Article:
7. For dry mouth, try the following foods to help stimulate your own saliva: lemonade, orange juice, cranberry juice, sugar free citrus candies, pickles, and plain yogurt. Avoid these foods if you have a sore mouth or throat.
Sore Mouth & Throat (Mucositis)

Chemotherapy can lead to a condition called mucositis. Mucositis is an inflammation of the lining of your digestive tract and can lead to pain and sores in the mouth, throat and the passage to the stomach (esophagus).

Mucositis may last for days to weeks, and will usually get better around the time your blood cell counts begin to recover. Common side effects include dryness, redness, sensitivity, sores, ulcers, and taste changes.


The soreness in your mouth and throat can make it very difficult to eat. Here are some tips:

  • Inform the doctor/nurse if you develop sores in your mouth.  Medications are available to help you with the pain and the sores.
  • A regular mouth care routine will help minimize the discomfort. You will receive instructions on mouth care from the healthcare team.
  • Drink lots of fluids to help minimize mouth dryness. If your mouth is sore, cool or room temperature drinks are often more soothing than hot ones. Try diluted sport drinks, diluted juice and flat sodas instead of plain water.
  • Avoid spicy or acidic drinks such as grapefruit or orange juice if your mouth is sore. Instead, stick to bland foods and juices such as apple or grape.
  • Choose foods that are soft, moist and easy to chew and swallow, such as ice cream, popsicles, smoothies, high protein/calorie drinks, pudding, etc.

If you have parotid gland swelling (in the side of the neck) after total body irradiation, you may find that applying ice packs to the throat will help. It may be necessary for your BMT doctor to prescribe an analgesic until the swelling goes away. The swelling usually goes away within 12-24 hours.

Nausea & Vomiting

Nausea/vomiting is a very common side effect with chemotherapy.  There are many different things that can trigger nausea such as motion, heartburn, food or other odours, and feeling full after eating. It is important to keep track of these triggers and to tell your doctor or nurse about them. This way, you can get the most effective anti-nausea medication.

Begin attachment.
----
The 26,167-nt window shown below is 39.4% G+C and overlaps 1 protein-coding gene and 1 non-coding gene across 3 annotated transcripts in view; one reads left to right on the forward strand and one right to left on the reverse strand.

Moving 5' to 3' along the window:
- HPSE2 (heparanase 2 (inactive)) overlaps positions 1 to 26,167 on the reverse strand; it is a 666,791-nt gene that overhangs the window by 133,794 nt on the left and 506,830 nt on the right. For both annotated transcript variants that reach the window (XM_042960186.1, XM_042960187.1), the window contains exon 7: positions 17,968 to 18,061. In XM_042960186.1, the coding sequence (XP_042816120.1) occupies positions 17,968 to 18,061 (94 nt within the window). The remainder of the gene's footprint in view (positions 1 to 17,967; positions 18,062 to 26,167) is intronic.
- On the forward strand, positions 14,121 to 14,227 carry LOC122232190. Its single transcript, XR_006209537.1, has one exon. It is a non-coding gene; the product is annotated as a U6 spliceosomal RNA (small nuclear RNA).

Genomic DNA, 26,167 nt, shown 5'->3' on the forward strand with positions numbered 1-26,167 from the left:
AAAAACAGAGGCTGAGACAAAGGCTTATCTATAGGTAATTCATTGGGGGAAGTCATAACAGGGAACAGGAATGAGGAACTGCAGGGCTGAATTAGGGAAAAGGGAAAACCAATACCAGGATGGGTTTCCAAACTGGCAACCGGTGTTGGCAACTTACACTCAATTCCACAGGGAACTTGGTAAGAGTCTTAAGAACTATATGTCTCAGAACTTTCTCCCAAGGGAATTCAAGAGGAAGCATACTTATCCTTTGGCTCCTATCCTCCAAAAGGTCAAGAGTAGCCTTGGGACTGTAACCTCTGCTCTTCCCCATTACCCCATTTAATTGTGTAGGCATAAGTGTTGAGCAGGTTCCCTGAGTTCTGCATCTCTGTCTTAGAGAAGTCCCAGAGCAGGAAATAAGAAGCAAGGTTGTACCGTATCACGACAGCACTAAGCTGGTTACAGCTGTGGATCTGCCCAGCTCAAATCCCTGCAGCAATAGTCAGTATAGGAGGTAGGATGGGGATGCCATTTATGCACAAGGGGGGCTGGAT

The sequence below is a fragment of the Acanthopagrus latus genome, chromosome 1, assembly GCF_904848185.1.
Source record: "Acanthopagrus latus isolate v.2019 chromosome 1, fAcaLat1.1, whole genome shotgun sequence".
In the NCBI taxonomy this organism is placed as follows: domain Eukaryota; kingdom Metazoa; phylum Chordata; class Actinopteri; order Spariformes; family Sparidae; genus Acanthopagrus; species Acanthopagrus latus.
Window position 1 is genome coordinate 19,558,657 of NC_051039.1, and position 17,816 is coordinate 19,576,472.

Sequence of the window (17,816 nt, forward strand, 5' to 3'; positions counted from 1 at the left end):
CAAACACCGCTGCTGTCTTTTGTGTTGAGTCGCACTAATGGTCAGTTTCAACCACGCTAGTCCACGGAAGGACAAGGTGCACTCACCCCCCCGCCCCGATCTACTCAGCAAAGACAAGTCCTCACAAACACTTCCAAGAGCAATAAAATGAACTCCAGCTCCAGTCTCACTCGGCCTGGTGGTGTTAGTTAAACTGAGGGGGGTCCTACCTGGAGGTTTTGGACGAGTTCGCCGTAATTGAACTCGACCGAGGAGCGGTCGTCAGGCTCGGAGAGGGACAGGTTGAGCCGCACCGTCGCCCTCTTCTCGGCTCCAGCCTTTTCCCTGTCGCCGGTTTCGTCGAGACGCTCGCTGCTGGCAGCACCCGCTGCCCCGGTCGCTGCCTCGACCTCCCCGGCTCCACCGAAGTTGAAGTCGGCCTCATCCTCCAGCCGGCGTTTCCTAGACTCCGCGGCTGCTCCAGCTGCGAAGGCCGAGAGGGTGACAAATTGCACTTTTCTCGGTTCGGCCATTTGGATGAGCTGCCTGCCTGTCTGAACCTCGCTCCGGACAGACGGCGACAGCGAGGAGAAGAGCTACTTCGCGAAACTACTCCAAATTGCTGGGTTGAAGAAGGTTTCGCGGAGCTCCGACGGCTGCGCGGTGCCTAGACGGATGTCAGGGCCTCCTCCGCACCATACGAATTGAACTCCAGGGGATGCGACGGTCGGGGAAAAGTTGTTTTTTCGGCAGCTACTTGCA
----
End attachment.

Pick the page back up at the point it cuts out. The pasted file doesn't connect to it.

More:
Prior to receiving chemotherapy or total body irradiation, you will receive medications that are very effective in minimizing nausea. These medications may be given by mouth, under the tongue, or through your Hickman® line on a regular basis throughout the therapy. Some of the anti-nausea medications cause a feeling of drowsiness and many patients find that they will nap more often..

Many different anti-nausea (also called anti-emetic) medications are available to you throughout the course of your treatment.  They can be prescribed for you based on your nausea/vomiting triggers.

What You Can Do

  • Keep your mouth fresh by rinsing before and after meals/snacks.
  • Eat smallmore frequent meals/snacks throughout the day.
  • Take clear fluids such as juice, broth or jello rather than a regular meal prior to chemotherapy or total body irradiation.
  • Avoid spicyfried and greasy foods. Starchy, bland foods are better tolerated. Try saltines, rice cakes, rusks, bread sticks, plain toast, pretzels, bagels, noodles, rice, plain congee, plain roti or digestive cookies.
  • Put some crackers or biscuits by your bedside. Eating a little before you get up in the morning may help.
  • If food odours trigger your nausea, try foods that are cool/cold.  Reduce cooking odours by using a kitchen fan and keeping pots covered.
  • Eat whenever your appetite is the best.
  • Try relaxation and distraction techniques before snacks/meals.